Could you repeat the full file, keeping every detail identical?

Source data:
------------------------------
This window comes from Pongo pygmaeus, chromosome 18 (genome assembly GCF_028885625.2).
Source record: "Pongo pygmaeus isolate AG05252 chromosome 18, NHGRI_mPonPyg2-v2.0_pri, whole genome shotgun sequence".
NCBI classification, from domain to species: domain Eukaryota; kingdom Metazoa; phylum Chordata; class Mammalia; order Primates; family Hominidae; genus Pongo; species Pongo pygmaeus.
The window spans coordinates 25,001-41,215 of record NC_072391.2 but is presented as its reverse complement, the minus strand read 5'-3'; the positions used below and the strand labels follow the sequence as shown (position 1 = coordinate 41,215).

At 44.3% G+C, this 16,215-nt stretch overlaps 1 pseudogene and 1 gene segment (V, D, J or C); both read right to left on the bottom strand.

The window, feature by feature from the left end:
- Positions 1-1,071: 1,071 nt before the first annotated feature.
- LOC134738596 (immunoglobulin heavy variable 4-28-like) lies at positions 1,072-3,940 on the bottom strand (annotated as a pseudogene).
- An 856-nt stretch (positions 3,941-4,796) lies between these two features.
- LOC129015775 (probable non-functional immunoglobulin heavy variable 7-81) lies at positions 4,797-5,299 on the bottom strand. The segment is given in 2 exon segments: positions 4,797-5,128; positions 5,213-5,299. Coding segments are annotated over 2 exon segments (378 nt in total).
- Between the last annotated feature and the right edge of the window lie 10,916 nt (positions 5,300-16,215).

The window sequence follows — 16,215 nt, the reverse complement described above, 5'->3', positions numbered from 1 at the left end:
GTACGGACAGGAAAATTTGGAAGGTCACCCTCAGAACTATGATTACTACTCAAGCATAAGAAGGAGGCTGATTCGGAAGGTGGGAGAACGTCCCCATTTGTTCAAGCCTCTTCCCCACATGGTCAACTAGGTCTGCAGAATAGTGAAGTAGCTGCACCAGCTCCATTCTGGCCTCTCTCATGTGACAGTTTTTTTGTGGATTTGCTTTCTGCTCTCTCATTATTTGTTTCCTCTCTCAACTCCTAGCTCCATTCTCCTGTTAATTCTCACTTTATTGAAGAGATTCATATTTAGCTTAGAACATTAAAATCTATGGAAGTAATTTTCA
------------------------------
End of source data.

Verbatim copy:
This window comes from Pongo pygmaeus, chromosome 18 (genome assembly GCF_028885625.2).
Source record: "Pongo pygmaeus isolate AG05252 chromosome 18, NHGRI_mPonPyg2-v2.0_pri, whole genome shotgun sequence".
NCBI classification, from domain to species: domain Eukaryota; kingdom Metazoa; phylum Chordata; class Mammalia; order Primates; family Hominidae; genus Pongo; species Pongo pygmaeus.
The window spans coordinates 25,001-41,215 of record NC_072391.2 but is presented as its reverse complement, the minus strand read 5'-3'; the positions used below and the strand labels follow the sequence as shown (position 1 = coordinate 41,215).

At 44.3% G+C, this 16,215-nt stretch overlaps 1 pseudogene and 1 gene segment (V, D, J or C); both read right to left on the bottom strand.

The window, feature by feature from the left end:
- Positions 1-1,071: 1,071 nt before the first annotated feature.
- LOC134738596 (immunoglobulin heavy variable 4-28-like) lies at positions 1,072-3,940 on the bottom strand (annotated as a pseudogene).
- An 856-nt stretch (positions 3,941-4,796) lies between these two features.
- LOC129015775 (probable non-functional immunoglobulin heavy variable 7-81) lies at positions 4,797-5,299 on the bottom strand. The segment is given in 2 exon segments: positions 4,797-5,128; positions 5,213-5,299. Coding segments are annotated over 2 exon segments (378 nt in total).
- Between the last annotated feature and the right edge of the window lie 10,916 nt (positions 5,300-16,215).

The window sequence follows — 16,215 nt, the reverse complement described above, 5'->3', positions numbered from 1 at the left end:
GTACGGACAGGAAAATTTGGAAGGTCACCCTCAGAACTATGATTACTACTCAAGCATAAGAAGGAGGCTGATTCGGAAGGTGGGAGAACGTCCCCATTTGTTCAAGCCTCTTCCCCACATGGTCAACTAGGTCTGCAGAATAGTGAAGTAGCTGCACCAGCTCCATTCTGGCCTCTCTCATGTGACAGTTTTTTTGTGGATTTGCTTTCTGCTCTCTCATTATTTGTTTCCTCTCTCAACTCCTAGCTCCATTCTCCTGTTAATTCTCACTTTATTGAAGAGATTCATATTTAGCTTAGAACATTAAAATCTATGGAAGTAATTTTCA